SBORPS Random Fact 08

To find out the PSP model your code is running on you can call the function sceKernelGetModel(). People have been using it in homebrew to differentiate between 01g and 02g machines (fat and slim) to determine what their app will do depending on the model the user is running.

However, the sceKernelGetModel function can do a lot more than just determining whether you’re running fat or slim PSP, it can return values for:

  1. 01g – fat PSP
  2. 02g – slim PSP
  3. 03g – 3K PSP
  4. 04g – ??? (an updated 3K model? 4K perhaps?)
  5. 05g – PSP GO
  6. 06g – ???
  7. 07g – ???
  8. 08g – ???
  10. /*
  11. sceKernelGetModel() actually returns a value
  12. from 0-7 to represent each model,
  13. 0 being the PSP fat,
  14. 1 being the PSP slim, etc.
  15. all the way upto 7 for the 08g model.
  16. */

That’s three more models after the PSP GO! As well as a 4000 model after 3000.

The fw for 04g models is already out, it’s included with normal fw updaters (6.xx) and can be decrypted using the 3K keys. There’s also code already in the fw supporting 06g and 08g models (which seem to be GO-like models).

So for people thinking the PSP GO was a waste of a update or there wouldn’t be any more updates, prepare for three more models…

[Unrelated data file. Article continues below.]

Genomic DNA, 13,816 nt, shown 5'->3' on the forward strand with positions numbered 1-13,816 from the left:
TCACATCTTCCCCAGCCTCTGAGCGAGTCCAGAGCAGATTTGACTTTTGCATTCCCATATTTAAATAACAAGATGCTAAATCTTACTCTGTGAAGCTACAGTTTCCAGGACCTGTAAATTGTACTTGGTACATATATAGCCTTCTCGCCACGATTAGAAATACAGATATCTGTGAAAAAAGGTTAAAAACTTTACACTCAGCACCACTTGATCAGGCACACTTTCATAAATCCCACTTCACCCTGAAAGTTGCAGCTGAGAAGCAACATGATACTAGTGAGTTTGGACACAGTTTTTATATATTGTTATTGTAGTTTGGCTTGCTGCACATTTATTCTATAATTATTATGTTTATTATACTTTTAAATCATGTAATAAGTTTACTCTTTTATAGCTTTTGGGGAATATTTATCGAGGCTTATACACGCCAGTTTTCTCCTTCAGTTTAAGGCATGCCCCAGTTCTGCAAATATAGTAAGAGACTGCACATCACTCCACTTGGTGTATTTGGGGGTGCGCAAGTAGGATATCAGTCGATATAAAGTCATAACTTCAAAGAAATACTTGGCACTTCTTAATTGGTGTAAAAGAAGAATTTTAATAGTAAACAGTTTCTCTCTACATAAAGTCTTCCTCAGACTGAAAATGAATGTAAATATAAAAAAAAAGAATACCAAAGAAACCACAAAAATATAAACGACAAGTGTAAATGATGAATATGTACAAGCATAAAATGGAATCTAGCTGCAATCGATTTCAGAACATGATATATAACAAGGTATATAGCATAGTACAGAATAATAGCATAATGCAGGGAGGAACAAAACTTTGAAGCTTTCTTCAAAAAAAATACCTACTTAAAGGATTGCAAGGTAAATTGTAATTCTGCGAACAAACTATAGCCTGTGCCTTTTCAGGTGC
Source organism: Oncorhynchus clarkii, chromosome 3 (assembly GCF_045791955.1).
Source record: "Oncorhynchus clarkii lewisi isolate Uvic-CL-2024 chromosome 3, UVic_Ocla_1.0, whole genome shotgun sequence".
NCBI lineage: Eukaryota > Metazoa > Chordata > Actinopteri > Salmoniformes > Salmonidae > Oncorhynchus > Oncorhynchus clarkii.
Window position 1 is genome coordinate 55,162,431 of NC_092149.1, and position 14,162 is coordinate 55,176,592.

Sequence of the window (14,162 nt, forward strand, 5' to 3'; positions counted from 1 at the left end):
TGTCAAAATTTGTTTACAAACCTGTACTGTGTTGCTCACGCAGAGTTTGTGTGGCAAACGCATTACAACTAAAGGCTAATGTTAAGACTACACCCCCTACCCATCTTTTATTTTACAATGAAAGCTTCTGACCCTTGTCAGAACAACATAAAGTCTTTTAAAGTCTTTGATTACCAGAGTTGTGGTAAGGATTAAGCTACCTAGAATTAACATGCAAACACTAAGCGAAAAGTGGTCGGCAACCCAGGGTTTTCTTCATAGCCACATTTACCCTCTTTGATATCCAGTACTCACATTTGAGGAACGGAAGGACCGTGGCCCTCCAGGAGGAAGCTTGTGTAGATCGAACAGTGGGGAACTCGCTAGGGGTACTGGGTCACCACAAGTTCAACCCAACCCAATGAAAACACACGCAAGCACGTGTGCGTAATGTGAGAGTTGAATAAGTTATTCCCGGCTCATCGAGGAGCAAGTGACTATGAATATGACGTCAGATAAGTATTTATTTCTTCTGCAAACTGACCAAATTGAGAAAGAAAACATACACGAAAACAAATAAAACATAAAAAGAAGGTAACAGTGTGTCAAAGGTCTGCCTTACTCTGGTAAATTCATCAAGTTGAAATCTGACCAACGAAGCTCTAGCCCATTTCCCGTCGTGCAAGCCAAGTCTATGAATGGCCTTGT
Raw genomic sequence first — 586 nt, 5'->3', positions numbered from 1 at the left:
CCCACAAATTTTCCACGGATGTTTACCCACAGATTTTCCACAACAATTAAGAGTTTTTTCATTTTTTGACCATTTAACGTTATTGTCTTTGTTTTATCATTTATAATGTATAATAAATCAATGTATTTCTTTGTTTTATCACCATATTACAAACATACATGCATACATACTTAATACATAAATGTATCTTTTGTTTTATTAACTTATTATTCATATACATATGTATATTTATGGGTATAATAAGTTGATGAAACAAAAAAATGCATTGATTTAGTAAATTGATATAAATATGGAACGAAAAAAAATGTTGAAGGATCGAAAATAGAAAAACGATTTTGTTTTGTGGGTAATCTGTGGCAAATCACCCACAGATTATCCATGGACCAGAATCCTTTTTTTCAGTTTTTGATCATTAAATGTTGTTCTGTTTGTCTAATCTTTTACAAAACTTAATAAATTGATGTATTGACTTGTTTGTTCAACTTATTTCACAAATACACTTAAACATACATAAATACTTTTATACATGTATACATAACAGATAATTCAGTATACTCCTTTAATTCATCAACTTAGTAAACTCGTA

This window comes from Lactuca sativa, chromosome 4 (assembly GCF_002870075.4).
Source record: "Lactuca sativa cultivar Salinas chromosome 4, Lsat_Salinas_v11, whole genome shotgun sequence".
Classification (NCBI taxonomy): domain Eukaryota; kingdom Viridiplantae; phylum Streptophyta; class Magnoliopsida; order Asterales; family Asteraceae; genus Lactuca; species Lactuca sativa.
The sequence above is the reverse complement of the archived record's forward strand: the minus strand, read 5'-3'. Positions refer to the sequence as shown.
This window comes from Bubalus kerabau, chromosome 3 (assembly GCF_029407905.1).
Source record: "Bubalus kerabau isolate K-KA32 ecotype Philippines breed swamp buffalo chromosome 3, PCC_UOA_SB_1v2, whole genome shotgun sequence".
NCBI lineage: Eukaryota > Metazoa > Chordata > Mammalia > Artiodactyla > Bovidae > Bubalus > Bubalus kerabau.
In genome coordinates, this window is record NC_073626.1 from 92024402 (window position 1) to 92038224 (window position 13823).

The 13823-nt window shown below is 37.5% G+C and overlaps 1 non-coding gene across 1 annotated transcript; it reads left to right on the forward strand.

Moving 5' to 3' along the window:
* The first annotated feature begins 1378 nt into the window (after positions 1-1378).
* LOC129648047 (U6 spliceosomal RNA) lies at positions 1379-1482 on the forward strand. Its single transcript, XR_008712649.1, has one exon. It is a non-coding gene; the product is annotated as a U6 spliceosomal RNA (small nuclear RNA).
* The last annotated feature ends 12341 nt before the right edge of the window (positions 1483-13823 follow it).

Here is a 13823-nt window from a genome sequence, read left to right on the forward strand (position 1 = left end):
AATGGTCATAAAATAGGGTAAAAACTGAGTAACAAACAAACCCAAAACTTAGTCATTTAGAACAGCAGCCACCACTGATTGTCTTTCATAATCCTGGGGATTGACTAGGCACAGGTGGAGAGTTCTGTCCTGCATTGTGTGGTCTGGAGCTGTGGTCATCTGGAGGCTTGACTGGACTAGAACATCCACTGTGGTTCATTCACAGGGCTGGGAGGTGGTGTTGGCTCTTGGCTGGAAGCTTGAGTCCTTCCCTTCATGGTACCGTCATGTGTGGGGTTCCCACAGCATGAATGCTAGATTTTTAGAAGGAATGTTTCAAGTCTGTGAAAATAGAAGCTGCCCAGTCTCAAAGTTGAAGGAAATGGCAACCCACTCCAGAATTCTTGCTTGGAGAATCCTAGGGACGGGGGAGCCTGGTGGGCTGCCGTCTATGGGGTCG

6 Responses to “SBORPS Random Fact 08”

  1. Is there anything that uses the ATA drivers? How does the GO’s flash memory work?

  2. silverspring Says:
    November 29th, 2009 at 8:23 pm

    Yes the PSP GO flash memory uses the ATA interface (also the UMD drive used ATA too).

    The GO flash is an emulated HDD, it uses APA partitioning with the PFS filesystem on top (for anyone familiar with ps2dev this is the same partitioning/filesystem as the PS2 HDD, PFS = Playstation FileSystem).

    A FAT filesystem driver runs on top of the emulated HDD to provide file access to the VSH and when you connect via USB to PC.

    In a previous blog post I posted some sysreg NID’s that were added in 2.70 and this is the API the GO flash uses:



    Note, this is a seperate ATA interface to the UMD interface in ata.prx (sceAta) which is used for the ATAPI protocol.

  3. That means it can be connected to a desktop IDE harddrive? Or we could cram an iPod HDD in it..

  4. I assume that the newer model revisions we see here are just upgraded packages with a higher capacity HDD?

  5. Why would you assume that? It could be anything, but still binary compatible with existing ones.

  6. I like the ipod hdd idea. A 60Gb psp would be very nice.

Leave a Reply